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Fieldwork in Kiev, Ukraine

Babi Yar (Katie Macvarish, 2017)Holodomor (Katie Macvarish, 2017)Tank (Katie Macvarish, 2017)Over Easter Break, I spent three weeks in Kiev researching World War II and Ukrainian nationalism. Under early Soviet governance, Ukraine suffered through horrific famines and purges, and the battles of WWII would further devastate and divide the nation. Many Ukrainians fought for the Red Army; others allied with the Nazis, and some groups fought against the USSR and Germany alike. Ukraine has struggled with remembering that past for decades, but since conflict with Russia began in 2014, discourse on WWII has become increasingly heated. During my fieldwork, I studied how Ukrainians experience WWII in their everyday lives, including monuments and museums but also in architecture, parks, and even roads, woven into the fabric of the city. Conversely, I examined how the current political situation affects the way Ukrainians interpret WWII history and how they express their understandings.

From top right:

Babi Yar

On 29-30 September, 1941, one of WWII’s worst massacres occurred when German forces executed 33,771 Jews in the Babi Yar ravine. For decades, remembrance of this massacre was repressed by the Soviets. It was recently refurbished for the 75th anniversary of the massacre; today, it is a popular place for friends to stroll or children to play.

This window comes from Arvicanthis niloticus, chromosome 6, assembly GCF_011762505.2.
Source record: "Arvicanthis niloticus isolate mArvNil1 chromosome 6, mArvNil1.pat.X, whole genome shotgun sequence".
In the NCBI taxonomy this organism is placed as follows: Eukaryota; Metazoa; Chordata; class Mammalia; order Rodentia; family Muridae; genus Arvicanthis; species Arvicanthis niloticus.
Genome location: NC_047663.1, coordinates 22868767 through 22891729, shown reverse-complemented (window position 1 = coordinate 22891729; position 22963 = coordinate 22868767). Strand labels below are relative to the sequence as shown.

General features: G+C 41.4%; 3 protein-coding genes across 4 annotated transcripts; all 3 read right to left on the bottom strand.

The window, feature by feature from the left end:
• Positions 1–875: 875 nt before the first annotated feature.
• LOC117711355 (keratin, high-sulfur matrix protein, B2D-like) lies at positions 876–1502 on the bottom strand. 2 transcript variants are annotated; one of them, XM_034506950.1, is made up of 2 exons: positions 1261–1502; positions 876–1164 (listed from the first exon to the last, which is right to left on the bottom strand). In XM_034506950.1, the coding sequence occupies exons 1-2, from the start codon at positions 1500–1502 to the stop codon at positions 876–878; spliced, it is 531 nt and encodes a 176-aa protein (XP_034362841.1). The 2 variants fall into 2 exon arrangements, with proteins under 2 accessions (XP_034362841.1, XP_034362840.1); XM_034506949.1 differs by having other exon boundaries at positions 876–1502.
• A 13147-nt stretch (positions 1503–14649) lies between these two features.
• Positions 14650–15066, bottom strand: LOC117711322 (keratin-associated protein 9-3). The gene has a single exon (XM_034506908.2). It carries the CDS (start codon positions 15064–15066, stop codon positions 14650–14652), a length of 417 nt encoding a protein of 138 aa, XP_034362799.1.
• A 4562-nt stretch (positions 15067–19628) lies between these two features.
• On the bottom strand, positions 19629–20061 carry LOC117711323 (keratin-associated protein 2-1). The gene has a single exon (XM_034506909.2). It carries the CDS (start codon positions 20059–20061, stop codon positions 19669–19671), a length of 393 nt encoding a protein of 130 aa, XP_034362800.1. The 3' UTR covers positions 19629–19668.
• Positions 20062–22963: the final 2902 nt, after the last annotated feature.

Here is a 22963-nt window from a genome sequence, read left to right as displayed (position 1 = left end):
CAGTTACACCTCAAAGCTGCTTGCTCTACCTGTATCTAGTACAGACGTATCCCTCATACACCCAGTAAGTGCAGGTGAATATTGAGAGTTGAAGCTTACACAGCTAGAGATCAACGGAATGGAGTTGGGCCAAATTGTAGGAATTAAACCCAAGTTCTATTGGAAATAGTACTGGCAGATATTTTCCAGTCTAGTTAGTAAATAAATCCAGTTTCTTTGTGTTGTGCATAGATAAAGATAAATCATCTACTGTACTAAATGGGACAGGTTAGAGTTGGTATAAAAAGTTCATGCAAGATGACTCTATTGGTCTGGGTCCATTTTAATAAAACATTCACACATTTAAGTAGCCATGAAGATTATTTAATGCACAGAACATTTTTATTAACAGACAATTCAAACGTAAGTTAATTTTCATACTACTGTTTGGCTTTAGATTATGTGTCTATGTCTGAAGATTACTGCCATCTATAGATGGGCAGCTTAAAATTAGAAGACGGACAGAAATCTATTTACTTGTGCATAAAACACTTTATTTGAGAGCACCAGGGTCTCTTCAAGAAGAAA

Red berries and a small bear are among the tributes to this gaunt child, a haunting memorial to the millions of victims of the famine of 1932-1933, known as the Holodomor.


In front of Kiev’s WWII Museum stands a T-64BV Tank captured by Ukrainian forces from separatists in Donestk. A sign in front of the tank details its Russian origins and declares, “This item is a material evidence of crimes committed by pro-Russian militant groups supported by the Armed Forces of Russian Federation at the territory of Ukraine.” Behind it looms the colossal Mother Motherland statue, the Soviet State Emblem still emblazoned on her shield.